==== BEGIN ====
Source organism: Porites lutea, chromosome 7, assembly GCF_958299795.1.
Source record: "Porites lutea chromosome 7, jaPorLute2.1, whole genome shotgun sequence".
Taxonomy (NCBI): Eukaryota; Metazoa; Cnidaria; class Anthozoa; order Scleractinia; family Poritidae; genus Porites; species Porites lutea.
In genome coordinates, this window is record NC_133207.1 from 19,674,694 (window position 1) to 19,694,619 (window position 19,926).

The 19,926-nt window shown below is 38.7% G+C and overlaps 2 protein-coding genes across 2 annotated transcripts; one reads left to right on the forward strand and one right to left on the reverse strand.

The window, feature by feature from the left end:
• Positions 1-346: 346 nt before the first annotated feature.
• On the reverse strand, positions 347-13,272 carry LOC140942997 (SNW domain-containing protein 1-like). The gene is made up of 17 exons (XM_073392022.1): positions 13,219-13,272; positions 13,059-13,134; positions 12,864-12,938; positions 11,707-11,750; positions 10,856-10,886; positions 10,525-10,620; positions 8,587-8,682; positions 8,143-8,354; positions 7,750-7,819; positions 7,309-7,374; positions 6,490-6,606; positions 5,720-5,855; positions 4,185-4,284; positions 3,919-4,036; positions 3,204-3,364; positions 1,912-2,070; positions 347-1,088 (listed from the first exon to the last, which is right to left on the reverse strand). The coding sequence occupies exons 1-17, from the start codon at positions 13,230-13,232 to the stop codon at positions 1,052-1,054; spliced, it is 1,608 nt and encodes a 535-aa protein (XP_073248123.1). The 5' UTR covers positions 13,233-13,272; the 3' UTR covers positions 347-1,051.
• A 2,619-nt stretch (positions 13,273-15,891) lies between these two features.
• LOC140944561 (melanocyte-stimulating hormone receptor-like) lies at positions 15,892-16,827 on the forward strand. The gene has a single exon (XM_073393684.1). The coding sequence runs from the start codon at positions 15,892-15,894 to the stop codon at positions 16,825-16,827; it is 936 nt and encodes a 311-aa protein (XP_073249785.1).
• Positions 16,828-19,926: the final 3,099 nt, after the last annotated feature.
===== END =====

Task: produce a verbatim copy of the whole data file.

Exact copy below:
Source organism: Porites lutea, chromosome 7, assembly GCF_958299795.1.
Source record: "Porites lutea chromosome 7, jaPorLute2.1, whole genome shotgun sequence".
Taxonomy (NCBI): Eukaryota; Metazoa; Cnidaria; class Anthozoa; order Scleractinia; family Poritidae; genus Porites; species Porites lutea.
In genome coordinates, this window is record NC_133207.1 from 19,674,694 (window position 1) to 19,694,619 (window position 19,926).

The 19,926-nt window shown below is 38.7% G+C and overlaps 2 protein-coding genes across 2 annotated transcripts; one reads left to right on the forward strand and one right to left on the reverse strand.

The window, feature by feature from the left end:
• Positions 1-346: 346 nt before the first annotated feature.
• On the reverse strand, positions 347-13,272 carry LOC140942997 (SNW domain-containing protein 1-like). The gene is made up of 17 exons (XM_073392022.1): positions 13,219-13,272; positions 13,059-13,134; positions 12,864-12,938; positions 11,707-11,750; positions 10,856-10,886; positions 10,525-10,620; positions 8,587-8,682; positions 8,143-8,354; positions 7,750-7,819; positions 7,309-7,374; positions 6,490-6,606; positions 5,720-5,855; positions 4,185-4,284; positions 3,919-4,036; positions 3,204-3,364; positions 1,912-2,070; positions 347-1,088 (listed from the first exon to the last, which is right to left on the reverse strand). The coding sequence occupies exons 1-17, from the start codon at positions 13,230-13,232 to the stop codon at positions 1,052-1,054; spliced, it is 1,608 nt and encodes a 535-aa protein (XP_073248123.1). The 5' UTR covers positions 13,233-13,272; the 3' UTR covers positions 347-1,051.
• A 2,619-nt stretch (positions 13,273-15,891) lies between these two features.
• LOC140944561 (melanocyte-stimulating hormone receptor-like) lies at positions 15,892-16,827 on the forward strand. The gene has a single exon (XM_073393684.1). The coding sequence runs from the start codon at positions 15,892-15,894 to the stop codon at positions 16,825-16,827; it is 936 nt and encodes a 311-aa protein (XP_073249785.1).
• Positions 16,828-19,926: the final 3,099 nt, after the last annotated feature.